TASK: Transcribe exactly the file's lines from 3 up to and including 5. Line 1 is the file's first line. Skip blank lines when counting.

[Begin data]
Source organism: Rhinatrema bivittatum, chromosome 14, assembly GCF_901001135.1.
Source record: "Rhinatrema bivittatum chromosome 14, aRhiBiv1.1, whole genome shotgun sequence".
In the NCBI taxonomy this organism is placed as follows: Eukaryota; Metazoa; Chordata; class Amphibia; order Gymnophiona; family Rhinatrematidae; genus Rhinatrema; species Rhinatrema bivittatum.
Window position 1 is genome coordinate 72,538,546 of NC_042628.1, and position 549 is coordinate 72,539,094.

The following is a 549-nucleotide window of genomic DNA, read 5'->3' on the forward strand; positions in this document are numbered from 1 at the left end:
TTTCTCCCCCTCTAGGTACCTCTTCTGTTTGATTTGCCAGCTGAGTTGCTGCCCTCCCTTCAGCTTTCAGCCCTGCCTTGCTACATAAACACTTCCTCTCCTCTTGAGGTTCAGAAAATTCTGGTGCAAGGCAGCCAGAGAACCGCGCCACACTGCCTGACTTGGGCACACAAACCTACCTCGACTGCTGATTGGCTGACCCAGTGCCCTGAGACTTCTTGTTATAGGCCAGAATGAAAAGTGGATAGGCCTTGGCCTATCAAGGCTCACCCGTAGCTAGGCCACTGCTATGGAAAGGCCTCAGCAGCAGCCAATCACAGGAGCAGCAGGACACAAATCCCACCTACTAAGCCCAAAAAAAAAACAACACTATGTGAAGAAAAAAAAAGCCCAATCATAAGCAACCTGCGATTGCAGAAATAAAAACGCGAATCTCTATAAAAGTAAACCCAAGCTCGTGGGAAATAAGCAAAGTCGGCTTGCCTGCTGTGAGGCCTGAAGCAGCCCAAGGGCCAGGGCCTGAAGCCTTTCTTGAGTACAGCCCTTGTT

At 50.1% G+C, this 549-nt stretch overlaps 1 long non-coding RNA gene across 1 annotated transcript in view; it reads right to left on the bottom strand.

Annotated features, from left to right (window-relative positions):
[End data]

In the NCBI taxonomy this organism is placed as follows: Eukaryota; Metazoa; Chordata; class Amphibia; order Gymnophiona; family Rhinatrematidae; genus Rhinatrema; species Rhinatrema bivittatum.
Window position 1 is genome coordinate 72,538,546 of NC_042628.1, and position 549 is coordinate 72,539,094.

The following is a 549-nucleotide window of genomic DNA, read 5'->3' on the forward strand; positions in this document are numbered from 1 at the left end: